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CP EMPHASIS (FIRST-PERSON — Bob Rodgers): 1% isn’t much, or is it?

EDITOR’S NOTE: In recognition of the SBC’s October emphasis on the Cooperative Program, Baptist Press will provide readers with extra news and information detailing the scope and depth of the Cooperative Program and its impact for the Kingdom. Using vignettes and profiles of churches and individuals, as well as historical and ongoing accounts, our intent is to explain the Cooperative Program not just as a funding channel but as one of the critical ties that bind Southern Baptists in voluntary fellowship for cooperative ministries and missions.

NASHVILLE, Tenn. (BP)–One percent doesn’t seem like very much. Just a few years ago, if our investments were returning only 1 percent, we would be looking for different investment instruments. However, during the past two years, most of us wish that our investments yielded a 1 percent gain.

Sometimes one percent is very little; sometimes one percent is a lot.

What could one percent mean to Southern Baptists?

An analysis of the Southern Baptist Convention’s (SBC) fiscal year that ended on September 30, 2008, reveals that Southern Baptists gave over $9 billion ($9,013,807,646) in undesignated receipts to their churches. If the $9 billion dollars represented a tithe, it would mean that during 2008, Southern Baptists earned over $90 billion dollars ($90,138,076,460) in total income. But we know that all Southern Baptists do not tithe.

Empty Tomb Inc. publishes a study in the fall of each year titled, The State of Church Giving. The 2008 study analyzed 44 denominations in America, including the SBC. This study revealed that the average church member in America gives 2.55 percent of their disposable income (top line income less various taxes) to their church for church finances and benevolences. Assuming that the 2.55 percent holds true for the SBC, the $9 billion dollars in total giving does not represent a tithe (10 percent); rather, the $9 billion represents 2.55 percent of some number much larger than the $90 billion dollars in the above example.

If giving in the SBC increased from 2.55 percent to 3.55 percent (just 1 percent), what would the impact be?

First, if we are going to increase giving by 1 percent, we need to know the dollar amount that it is 1 percent of. We have enough information to determine this figure. Some simple 7th grade algebra should work fine:

X = the amount of disposable income in the SBC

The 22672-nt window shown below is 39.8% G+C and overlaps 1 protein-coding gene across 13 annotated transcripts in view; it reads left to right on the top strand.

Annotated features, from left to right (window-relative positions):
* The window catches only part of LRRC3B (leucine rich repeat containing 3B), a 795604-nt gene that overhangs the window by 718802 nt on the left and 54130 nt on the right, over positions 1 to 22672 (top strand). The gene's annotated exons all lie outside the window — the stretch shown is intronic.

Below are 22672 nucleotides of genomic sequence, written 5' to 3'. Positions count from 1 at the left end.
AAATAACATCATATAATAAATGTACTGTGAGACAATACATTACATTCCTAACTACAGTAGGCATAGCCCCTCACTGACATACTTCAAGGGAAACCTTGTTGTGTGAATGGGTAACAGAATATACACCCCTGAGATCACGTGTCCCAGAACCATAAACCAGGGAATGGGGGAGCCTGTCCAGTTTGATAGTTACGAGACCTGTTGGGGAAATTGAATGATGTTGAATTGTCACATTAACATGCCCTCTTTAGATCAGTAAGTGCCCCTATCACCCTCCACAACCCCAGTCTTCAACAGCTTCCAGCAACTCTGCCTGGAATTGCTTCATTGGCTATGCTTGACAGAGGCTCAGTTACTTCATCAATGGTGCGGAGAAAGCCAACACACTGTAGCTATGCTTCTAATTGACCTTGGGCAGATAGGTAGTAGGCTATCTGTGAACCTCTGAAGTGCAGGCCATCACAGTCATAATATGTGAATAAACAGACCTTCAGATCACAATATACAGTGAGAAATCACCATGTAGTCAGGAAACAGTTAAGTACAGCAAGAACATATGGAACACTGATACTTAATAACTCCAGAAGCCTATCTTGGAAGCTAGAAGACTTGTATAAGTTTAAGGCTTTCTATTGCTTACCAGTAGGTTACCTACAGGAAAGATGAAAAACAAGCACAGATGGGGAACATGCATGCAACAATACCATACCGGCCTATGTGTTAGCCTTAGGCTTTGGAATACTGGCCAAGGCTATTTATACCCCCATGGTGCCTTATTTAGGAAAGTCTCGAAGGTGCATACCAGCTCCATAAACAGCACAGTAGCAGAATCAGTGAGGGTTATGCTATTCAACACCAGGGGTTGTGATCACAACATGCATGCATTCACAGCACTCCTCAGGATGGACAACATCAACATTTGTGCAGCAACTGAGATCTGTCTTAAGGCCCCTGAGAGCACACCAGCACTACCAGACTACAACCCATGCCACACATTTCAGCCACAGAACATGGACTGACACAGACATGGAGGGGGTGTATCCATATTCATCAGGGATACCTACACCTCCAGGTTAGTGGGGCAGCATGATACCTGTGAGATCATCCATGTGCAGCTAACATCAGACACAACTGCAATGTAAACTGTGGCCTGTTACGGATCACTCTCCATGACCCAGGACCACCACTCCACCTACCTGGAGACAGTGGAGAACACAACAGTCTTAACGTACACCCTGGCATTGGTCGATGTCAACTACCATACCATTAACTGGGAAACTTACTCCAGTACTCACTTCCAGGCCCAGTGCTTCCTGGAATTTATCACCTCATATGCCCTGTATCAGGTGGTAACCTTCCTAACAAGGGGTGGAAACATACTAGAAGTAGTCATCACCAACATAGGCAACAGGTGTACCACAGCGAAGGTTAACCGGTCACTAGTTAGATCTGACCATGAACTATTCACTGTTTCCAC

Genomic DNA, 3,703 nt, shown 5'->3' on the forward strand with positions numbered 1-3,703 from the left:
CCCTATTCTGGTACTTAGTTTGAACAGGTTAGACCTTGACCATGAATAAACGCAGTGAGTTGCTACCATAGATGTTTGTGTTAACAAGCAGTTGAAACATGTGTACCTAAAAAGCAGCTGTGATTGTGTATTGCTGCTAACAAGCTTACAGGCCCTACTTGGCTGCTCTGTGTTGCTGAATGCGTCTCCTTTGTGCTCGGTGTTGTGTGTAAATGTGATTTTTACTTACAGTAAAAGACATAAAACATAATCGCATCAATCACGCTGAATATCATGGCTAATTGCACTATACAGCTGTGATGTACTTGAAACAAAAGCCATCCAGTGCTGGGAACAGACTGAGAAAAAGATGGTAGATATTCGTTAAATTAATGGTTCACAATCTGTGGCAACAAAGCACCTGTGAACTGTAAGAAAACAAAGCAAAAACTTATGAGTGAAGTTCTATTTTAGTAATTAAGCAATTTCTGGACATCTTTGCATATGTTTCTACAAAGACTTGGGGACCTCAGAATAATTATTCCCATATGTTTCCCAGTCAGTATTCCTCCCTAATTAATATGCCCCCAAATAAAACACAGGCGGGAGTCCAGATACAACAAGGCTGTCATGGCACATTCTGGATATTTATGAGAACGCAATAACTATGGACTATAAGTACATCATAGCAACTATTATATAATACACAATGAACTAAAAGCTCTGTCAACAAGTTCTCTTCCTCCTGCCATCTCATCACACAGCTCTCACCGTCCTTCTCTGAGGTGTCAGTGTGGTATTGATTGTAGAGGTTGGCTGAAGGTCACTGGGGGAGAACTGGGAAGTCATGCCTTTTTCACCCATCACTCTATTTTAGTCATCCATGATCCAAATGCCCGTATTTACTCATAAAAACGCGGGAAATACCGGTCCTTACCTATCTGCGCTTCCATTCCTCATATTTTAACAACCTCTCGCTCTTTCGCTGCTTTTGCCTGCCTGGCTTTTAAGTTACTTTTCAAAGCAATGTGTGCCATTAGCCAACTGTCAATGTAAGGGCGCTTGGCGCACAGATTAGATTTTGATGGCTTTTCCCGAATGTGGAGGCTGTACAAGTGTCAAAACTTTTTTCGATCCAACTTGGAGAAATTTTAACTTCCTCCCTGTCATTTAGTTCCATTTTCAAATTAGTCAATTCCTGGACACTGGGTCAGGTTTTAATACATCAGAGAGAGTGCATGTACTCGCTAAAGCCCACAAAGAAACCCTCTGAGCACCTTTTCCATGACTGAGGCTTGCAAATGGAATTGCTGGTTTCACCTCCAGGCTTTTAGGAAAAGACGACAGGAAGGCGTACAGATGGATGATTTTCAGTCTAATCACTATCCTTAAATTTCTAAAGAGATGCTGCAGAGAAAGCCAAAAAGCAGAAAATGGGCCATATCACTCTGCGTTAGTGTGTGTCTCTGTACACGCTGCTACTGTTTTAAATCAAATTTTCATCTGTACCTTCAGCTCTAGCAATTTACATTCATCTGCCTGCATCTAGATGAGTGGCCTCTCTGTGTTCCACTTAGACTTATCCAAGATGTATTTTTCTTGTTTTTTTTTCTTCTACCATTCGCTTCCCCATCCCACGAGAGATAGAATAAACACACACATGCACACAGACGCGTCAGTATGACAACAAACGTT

.0255X = $9,013,807,646; solving for X,

X = $9,013,807,646/.0255

X = $353,482,652,784, (if we tithed on over $353 billion, our undesignated offerings would be over $35 billion instead of $9 billion)

If Southern Baptist churches increased giving by just 1 percent above the 2.55 percent ‘norm’ (lifting the proportion to 3.55 percent), our adjusted undesignated offerings for 2008 would be $9,013,807,646 plus $3,534,826,527 (1 percent of $353,482,652,784) and would have been over $12 billion ($12,548,634,173).

Now, assuming that SBC churches gave the same percentage through the Cooperative Program (6.08 percent) as they did in 2008, they would have given $763,207,930 through the Cooperative Program (SBC churches actually gave $541 million), and assuming that the states would have forwarded to the SBC the same percentage as they did in 2008 (36.65 percent), the Cooperative Program Allocation Budget would have been $279,715,706 or $75.3 million more than was actually received!

The increased benefit for each of our entities for 2008 would have been:

— The International Mission Board would have received $37,665,056 more than it did in 2008.

— The North American Mission Board would have received $17,167,732 more than it did in 2008.

— Theological education would have received $16,693,153 more than it did in 2008.

— The Ethics & Religious Liberty Commission would have received $1,242,946 more than it did in 2008.

— SBC Operating budget and facilitating ministries would have received $2,561,223 more than it did 2008.

Just think of the Kingdom impact if we gave 4.55 percent (a 2 percent increase). The distributions above would be doubled.

Honestly, I am embarrassed to find myself writing an article to God’s people discussing how “great” it would be if they raised their giving to less than half the tithe. To paraphrase Malachi: Missions support would be so much better if we only robbed half the tithe from God instead of the three-fourths of it.

And what if we all tithed?

Our churches would be giving over $2 billion through the Cooperative Program.

Sometimes in Southern Baptists life we put the emphasis on the wrong syllable. Giving isn’t a measure of the wallet, giving is a measure of the heart. It is fundamentally a Lordship issue that asks “Whom are you going to serve?”

Can Southern Baptists give 1 percent more in 2010? Sure!

Can and should they tithe? Yes!

But the motivation should not be the Great Commission, or in helping an entity of the SBC, or in reaching a lost world for Christ. We should give because our heart is in a right relationship with God. It is from that relationship that we are motivated to tithe. Sometimes one percent is very little; sometimes one percent is a lot … when it is from the heart!
Note: The Bible teaches us to tithe based on the first fruits of our labor. The disposable income used in the above analysis would need to be adjusted upward by about 17 percent in order to determine first-fruit income for the SBC.

Bob Rodgers is vice president for Cooperative Program & stewardship with the Executive Committee of the Southern Baptist Convention.

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